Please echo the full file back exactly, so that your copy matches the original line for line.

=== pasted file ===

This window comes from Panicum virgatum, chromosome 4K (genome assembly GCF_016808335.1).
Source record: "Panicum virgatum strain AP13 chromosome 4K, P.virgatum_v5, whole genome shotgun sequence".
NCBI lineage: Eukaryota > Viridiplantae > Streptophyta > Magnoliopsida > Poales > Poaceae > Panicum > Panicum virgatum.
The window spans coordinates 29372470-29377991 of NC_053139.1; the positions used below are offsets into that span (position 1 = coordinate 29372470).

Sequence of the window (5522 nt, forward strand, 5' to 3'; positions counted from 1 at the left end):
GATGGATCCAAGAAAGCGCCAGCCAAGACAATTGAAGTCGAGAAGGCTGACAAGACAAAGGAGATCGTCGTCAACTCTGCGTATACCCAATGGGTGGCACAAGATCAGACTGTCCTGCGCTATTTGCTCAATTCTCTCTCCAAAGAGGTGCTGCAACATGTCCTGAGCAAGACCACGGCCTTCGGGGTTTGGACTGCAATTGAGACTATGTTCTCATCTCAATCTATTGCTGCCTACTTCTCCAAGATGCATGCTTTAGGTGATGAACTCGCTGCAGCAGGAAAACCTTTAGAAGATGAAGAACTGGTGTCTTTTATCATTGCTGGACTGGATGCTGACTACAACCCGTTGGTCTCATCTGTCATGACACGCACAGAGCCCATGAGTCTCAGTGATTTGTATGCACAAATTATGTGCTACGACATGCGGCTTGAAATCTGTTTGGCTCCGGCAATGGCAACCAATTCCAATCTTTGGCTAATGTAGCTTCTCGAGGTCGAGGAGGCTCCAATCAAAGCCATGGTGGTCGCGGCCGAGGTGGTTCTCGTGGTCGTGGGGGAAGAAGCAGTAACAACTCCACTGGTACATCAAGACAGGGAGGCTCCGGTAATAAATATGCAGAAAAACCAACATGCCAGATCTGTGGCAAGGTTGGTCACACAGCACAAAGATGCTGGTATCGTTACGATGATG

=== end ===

This window comes from Panicum virgatum, chromosome 4K (genome assembly GCF_016808335.1).
Source record: "Panicum virgatum strain AP13 chromosome 4K, P.virgatum_v5, whole genome shotgun sequence".
NCBI lineage: Eukaryota > Viridiplantae > Streptophyta > Magnoliopsida > Poales > Poaceae > Panicum > Panicum virgatum.
The window spans coordinates 29372470-29377991 of NC_053139.1; the positions used below are offsets into that span (position 1 = coordinate 29372470).

Sequence of the window (5522 nt, forward strand, 5' to 3'; positions counted from 1 at the left end):
GATGGATCCAAGAAAGCGCCAGCCAAGACAATTGAAGTCGAGAAGGCTGACAAGACAAAGGAGATCGTCGTCAACTCTGCGTATACCCAATGGGTGGCACAAGATCAGACTGTCCTGCGCTATTTGCTCAATTCTCTCTCCAAAGAGGTGCTGCAACATGTCCTGAGCAAGACCACGGCCTTCGGGGTTTGGACTGCAATTGAGACTATGTTCTCATCTCAATCTATTGCTGCCTACTTCTCCAAGATGCATGCTTTAGGTGATGAACTCGCTGCAGCAGGAAAACCTTTAGAAGATGAAGAACTGGTGTCTTTTATCATTGCTGGACTGGATGCTGACTACAACCCGTTGGTCTCATCTGTCATGACACGCACAGAGCCCATGAGTCTCAGTGATTTGTATGCACAAATTATGTGCTACGACATGCGGCTTGAAATCTGTTTGGCTCCGGCAATGGCAACCAATTCCAATCTTTGGCTAATGTAGCTTCTCGAGGTCGAGGAGGCTCCAATCAAAGCCATGGTGGTCGCGGCCGAGGTGGTTCTCGTGGTCGTGGGGGAAGAAGCAGTAACAACTCCACTGGTACATCAAGACAGGGAGGCTCCGGTAATAAATATGCAGAAAAACCAACATGCCAGATCTGTGGCAAGGTTGGTCACACAGCACAAAGATGCTGGTATCGTTACGATGATG